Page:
January 2007 Archives

My comment about the lack of cheese in Thailand provoked some responses from my readers. I know, it is hard to understand. Even though I couldn't believe the amount of cheese that was on that chicken lasagne in Panama, and I didn't think I could eat it all, you better believe that I finished every bit of it, and loved it!

But of course we do have some cheese in Thailand. Nick was kind enough to pass along one of the newest promotions from my favorite Pizza Company in Thailand. I just might have to give it a try. But until then, allow me to introduce you all to the New Cheesy Max Pizza!


Nick received this ad in an email, and the text of the email explains the promotion (Note: English usage copied and pasted from the email)

Add 30% more cheese and delicious with 4 different kinds of cheese (cheese sauce, Gouda cheese, Mozzarella cheese and red sting cheese)

And now we suggest 4 new kinds Pizza - Smoky Chicken Bacon, Cheesy Sausage, Cheesy Aloha, Cheesy BBQ Chicken

Just 199 baht (for medium pan pizza),

Special 2 pizzas at 299 baht.

A medium pan Cheezy Sausage pizza for 199 baht (US$5.60) sounds pretty good to me. And even though I am not really sure what "red sting cheese" is, I think I'll be dialing 1112 soon to find out...

Living Vicariously Through Each Other


stuart_ava.jpgAs I sit here and hold day-old Ava Marie, I reflect on the whole amazing process. Since births happen all the time, I would think that we would get used to it. But no, it is still an awe-inspiring experience to share in the creation of another human life.

I was looking down at the sleeping baby in my arms, and my aunt asked me, "See? Isn't she beautiful?" I had to agree. "Doesn't it make you want to have one of your own?"

"Umm.... No. Absolutely not."

And I said it with a smile, because I really don't know why I missed out on the need-for-procreation gene. But having a baby of my own was the farthest thing from my mind at the time. And I am well past the age where that desire was supposed to kick in, so I guess that means that it's not going to happen.

It's funny how my sister's and I had the same childhood and share most of the same DNA, but our lives have taken wildly different paths the last few years. I have moved to the other side of the world and have done my best to put myself in as many different places as I can, as often as I can. She, on the other hand, found a wonderful husband, bought a house, and had her first child.

And we are both very happy with the outcomes and the paths ahead of us. So as she might marvel at the exotic places I go and things that I see (as she often comments on these pages), I too will marvel at her as she plays the premier role in shaping the life of another human being. It is a huge undertaking, and I have a lot of respect for her and the way she is going about it.

These paths that we have set ourselves upon are mutually exclusive. It would be impossible to do both, so we will just have to admire each other from afar. We will have to settle for living vicariously through each other as time goes on.

That's not such a bad thing after all...

My first time being an Uncle


At 5 AM on the day we were to leave Panama City, we got the phone call that we have been waiting for: my pregnant sister, her husband, and my mother were on the way to the hospital.

The flight back to the US was uneventful, but we were full of anticipation to hear the news from the hospital. As soon as we landed, we headed there to meet the newest addition to our family… a cute little girl named Ava Marie. Soon afterwards, I was able to hold the hours-old baby in my arms.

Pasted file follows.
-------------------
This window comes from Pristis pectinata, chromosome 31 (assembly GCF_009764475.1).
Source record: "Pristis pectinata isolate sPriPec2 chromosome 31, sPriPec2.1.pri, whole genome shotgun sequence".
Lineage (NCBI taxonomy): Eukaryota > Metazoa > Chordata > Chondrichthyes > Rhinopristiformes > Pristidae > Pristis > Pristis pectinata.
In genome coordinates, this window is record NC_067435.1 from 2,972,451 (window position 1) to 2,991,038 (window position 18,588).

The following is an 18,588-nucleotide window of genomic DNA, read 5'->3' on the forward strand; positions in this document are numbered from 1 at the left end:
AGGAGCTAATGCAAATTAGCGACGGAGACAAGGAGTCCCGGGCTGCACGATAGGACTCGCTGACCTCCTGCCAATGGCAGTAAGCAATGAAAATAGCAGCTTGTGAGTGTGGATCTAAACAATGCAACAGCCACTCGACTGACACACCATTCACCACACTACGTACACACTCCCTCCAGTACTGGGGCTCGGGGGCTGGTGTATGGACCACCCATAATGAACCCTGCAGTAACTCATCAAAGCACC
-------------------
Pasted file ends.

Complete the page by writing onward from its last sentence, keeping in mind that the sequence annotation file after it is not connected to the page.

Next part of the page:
After spending some time with the baby and the new parents, my mother and father and I headed out for some dinner. They were both in a celebratory mood, as Ava Marie is their first grandchild. At the restaurant, we heard that some family friend’s had dropped by the hospital, and were now on their way to join us. And then we heard a big surprise that one of my aunts and her daughter had secretly driven all the way from Houston to see the baby, and that she was on the way to the restaurant as well.

It was a great party, once everyone arrived. The wine flowed freely and we made the kitchen stay open a little later than they perhaps wanted, as we kept ordering more food as new arrived.

All in all it was a great day. I look forward to sending little Ava Marie birthday presents every January from now on.

Today we made the long drive from Boquette to Panama City. We wanted to stop somewhere along the way to eat and possibly check out some of the beaches on the southern (Pacific) side of the country. One place that looked interesting, and not too far out of the way, was the tiny town of Aquadulce.

The town itself is about 6 miles from the Pacific Ocean, where, according to the Lonely Planet, man-made pools are available for swimming at low tide ("lovely in a funky way") and Johnny Tapia's restaurant ("a basic place named for its ebullent owner-waiter") serves great fresh seafood.

lowtide.jpgAnd, for once the Lonely Planet was right on. We arrived at low tide, which amazingly stretches out over one mile, making the water barely visible from the beach. And the pools were actually quite "funky" -- big above-ground cement holding tanks of various heights that fill with water when the tide comes in. The pools themselves are about 100 meters from the beach, and when we were there, were full of Panamanian kids having a great time while some of their parents were out in the tidal pools looking for clams.

And the restaurant was fantastic as well. Johnny was indeed "ebullient". And the food was out of this world. We used our limited Spanish to order a big fish, a big plate of jumbo shrimp, and cold beers. Johnny soon stopped by to welcome us and recommended we try the mussel ceviche, which we did and which was wonderful. His second recommendation was hot sauce for the jumbo shrimp, and was also a great choice.

We told Johnny that we were here because of our book, and we quickly realized that his English vocabulary didn't go much further than the two words "lonely" and "planet".